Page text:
'It really is very very quiet – both inside and outside,' says British Airways captain Claire Bunton.
The 48-year-old has been flying the A380 for two years now and has kindly agreed to tell the DailyMail just what it's like to be in control of one. And it turns out that the low levels of noise it makes is one of the most surprising aspects of flying it. That and the handling. And its 'funky' tech.
"It is truly remarkable that 560 tonnes flies so beautifully," she says. "It's very responsive and handles extremely well."
Remarkable indeed, since the A380's sheer size is utterly staggering.
It has wings that at 2,775 sq ft are 54 per cent bigger than those of a Boeing 747, four Rolls-Royce engines that are the size of a Mercedes C-series and enough storage space to transport 469 passengers, in a BA configuration.
It's so big that only 20 runways in the world can handle it.
But its enormousness comes in handy for battling turbulence.
Bunton, who used to be a professional kitesurfer, says that a 500-plus-tonne cruise weight, coupled with great wing design and sophisticated controls 'results in a very comfortable ride and the aircraft performing well in turbulence'.
It's good during crosswind landings, too, apparently.
"In crosswinds it's very responsive and handles extremely well," says Bunton, who lives on the UK south coast and in Cape Town in the winter.
"In a cross-wind an aircraft will track down the approach centre line lined-up with the runway. We point the aircraft into wind to offset the crosswind and to keep tracking the runway centre line. We call this "crabbed". On the A380 we flare [bring the nose up gently] for touchdown at approximately 40ft. Just before touchdown we gently apply some rudder with our feet to align the aircraft with the runway at just the right point… Yes, all this at 170mph!"
Landings can be aided by a very clever system called a BTV, which applies just the right amount of braking force for a pre-set runway exit.
Bunton explains: "The A380 has many funky bits of kit on it, including a BTV or Brake To Vacate option. This allows us to select the runway exit before landing, so instead of using a set auto-brake figure, or our foot brakes, the aircraft will apply the efficient carbon brakes at exactly the correct moment to ensure we vacate the runway as quickly as possible using minimum braking. It's brilliant!"
So that the operating pilots are fresh for the landing on ultra-long-haul flights, the flight crew will be bolstered by an extra pilot.
There is also a hidden sleeping area, but it's not the ideal place to be in turbulence.
Bunton says: "We have a plush pilot bunk area. To save space the bunks are positioned laterally across the aircraft. In turbulence the rocking of the aircraft is not so comfortable if you're lying laterally."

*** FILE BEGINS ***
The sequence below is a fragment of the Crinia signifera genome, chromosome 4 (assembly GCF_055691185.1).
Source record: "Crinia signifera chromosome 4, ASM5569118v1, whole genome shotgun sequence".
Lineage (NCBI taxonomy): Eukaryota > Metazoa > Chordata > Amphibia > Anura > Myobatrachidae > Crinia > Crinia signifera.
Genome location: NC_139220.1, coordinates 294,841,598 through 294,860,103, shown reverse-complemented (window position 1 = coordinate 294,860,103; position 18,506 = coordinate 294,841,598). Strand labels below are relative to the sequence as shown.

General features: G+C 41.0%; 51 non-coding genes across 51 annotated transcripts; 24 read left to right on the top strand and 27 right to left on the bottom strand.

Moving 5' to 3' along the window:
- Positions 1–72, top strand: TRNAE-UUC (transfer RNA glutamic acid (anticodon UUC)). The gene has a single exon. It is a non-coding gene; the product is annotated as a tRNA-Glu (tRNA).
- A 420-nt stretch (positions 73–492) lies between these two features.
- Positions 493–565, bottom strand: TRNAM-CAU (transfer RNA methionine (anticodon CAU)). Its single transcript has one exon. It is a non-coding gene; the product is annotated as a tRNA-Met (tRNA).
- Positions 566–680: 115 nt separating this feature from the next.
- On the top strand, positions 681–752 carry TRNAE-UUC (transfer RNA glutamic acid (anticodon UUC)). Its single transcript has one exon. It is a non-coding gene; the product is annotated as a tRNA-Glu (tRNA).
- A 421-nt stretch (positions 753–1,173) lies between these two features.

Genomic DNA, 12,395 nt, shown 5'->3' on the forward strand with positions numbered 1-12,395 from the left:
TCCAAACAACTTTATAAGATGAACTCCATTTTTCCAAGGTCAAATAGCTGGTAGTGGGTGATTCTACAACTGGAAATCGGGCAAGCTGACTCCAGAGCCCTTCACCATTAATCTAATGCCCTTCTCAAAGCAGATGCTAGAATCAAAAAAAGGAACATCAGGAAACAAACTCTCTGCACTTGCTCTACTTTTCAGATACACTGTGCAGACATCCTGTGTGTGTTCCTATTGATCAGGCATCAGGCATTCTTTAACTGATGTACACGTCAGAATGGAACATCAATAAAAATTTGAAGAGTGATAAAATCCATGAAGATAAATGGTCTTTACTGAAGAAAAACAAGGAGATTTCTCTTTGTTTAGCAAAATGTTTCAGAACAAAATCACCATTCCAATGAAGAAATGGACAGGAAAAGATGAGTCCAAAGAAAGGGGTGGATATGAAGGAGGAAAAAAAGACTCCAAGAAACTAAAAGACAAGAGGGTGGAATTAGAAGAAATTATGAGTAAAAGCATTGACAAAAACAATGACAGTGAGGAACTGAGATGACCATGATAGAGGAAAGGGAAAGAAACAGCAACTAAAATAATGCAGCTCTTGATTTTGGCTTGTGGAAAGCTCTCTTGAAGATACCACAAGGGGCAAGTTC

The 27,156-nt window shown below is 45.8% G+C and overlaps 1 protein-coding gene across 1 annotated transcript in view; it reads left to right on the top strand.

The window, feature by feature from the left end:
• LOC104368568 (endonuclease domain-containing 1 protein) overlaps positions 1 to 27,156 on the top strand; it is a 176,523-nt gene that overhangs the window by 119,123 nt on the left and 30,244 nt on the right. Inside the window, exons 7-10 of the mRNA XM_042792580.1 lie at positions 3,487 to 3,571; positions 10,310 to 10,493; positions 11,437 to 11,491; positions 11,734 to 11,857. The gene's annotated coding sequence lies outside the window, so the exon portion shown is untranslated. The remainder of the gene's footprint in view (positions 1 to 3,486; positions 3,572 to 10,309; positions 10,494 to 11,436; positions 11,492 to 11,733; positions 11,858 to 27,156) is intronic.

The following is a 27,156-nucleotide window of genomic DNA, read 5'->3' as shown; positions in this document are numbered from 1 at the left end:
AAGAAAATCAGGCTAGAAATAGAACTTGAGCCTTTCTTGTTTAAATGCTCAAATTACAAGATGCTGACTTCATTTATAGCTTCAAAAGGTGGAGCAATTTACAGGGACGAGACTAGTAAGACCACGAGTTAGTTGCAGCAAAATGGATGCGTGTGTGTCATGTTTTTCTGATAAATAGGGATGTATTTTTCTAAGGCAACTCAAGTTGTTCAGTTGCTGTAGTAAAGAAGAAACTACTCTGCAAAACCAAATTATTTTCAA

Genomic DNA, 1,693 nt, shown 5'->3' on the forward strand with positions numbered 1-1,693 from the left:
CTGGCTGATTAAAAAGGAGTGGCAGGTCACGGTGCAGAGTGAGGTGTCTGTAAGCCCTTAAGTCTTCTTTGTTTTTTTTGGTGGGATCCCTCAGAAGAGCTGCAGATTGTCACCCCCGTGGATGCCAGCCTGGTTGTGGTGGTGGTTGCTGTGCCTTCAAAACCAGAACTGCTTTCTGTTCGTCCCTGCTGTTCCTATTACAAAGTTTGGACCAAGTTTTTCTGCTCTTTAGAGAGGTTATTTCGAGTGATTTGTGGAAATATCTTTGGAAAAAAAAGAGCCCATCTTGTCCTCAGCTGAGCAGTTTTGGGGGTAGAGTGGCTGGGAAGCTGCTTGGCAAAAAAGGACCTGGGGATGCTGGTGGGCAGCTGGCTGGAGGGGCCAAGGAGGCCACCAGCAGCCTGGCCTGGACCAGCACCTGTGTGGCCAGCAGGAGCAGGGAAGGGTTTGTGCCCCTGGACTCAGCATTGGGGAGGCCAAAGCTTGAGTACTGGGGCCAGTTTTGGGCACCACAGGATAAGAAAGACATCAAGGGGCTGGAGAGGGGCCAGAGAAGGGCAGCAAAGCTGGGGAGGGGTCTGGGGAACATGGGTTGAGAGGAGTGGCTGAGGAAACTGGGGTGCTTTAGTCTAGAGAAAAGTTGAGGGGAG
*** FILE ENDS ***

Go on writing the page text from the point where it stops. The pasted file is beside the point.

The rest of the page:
Safety is obviously a priority for any British Airways flight – and to make sure that A380 pilots are in total control, they go through very rigorous training.
Bunton has previously flown 747s and 777s for BA in a career that began in 1990, but still had 14 weeks of training for the A380.
She says: "The training to get onto the A380 from having flown another jet aircraft is pretty intense as with all aircraft courses.
"The ground school was about three weeks, which involved many early starts and late finishes and of course studying at weekends trying to get ahead.
"Then comes the simulator phase which is also about three weeks of more intensity. For me, it was easier just to stay up at Heathrow, where our training academy is, to keep away from the pressures of daily life at home and simply concentrate on all things A380.
"After the simulator phase you start the "line training" phase, where you are monitored by an additional senior pilot, and once again there is a lot to get through. This phase takes about eight weeks."
The training to get onto the A380 from having flown another jet aircraft is pretty intense as with all aircraft courses.
Nervous fliers will be pleased to hear that generally it's on these training courses – and not at 38,000ft – that mid-flight dramas are tackled.
Bunton says: "We really try not to do "drama". First, we have rigorous flight simulator training assessment details. These are over two days twice a year. Within these four days we will manage engine fires and failures, smoke in the aircraft and other technical failures involving hydraulics, flying controls, pressurisation, electrics, external issues like wind shear, weather and air traffic.
"On any particular simulated flight the instructor will throw a number of these issues at us.
"Secondly, we discuss emergency scenarios ahead of every flight. Before take-off we always discuss how we will complete a rejected take-off and how we would deal with an engine that fails just after take-off as well as other scenarios.
"In the cruise we will have a chat about what we will do in the extremely unlikely scenario of an engine failure, a decompression or unexpected severe turbulence for example. We will consider which alternate airfields would be suitable for us in different scenarios and problems that may arise at any of these alternate airfields.
"Before the start of our descent we brief each other on the issues that may make this particular approach tricky and how to manage them."
Bunton clearly loves being in the driving seat, but if she had to sit in the cabin?
"Seat 2A in first class," she says.
Of course - alongside the other high-flyers.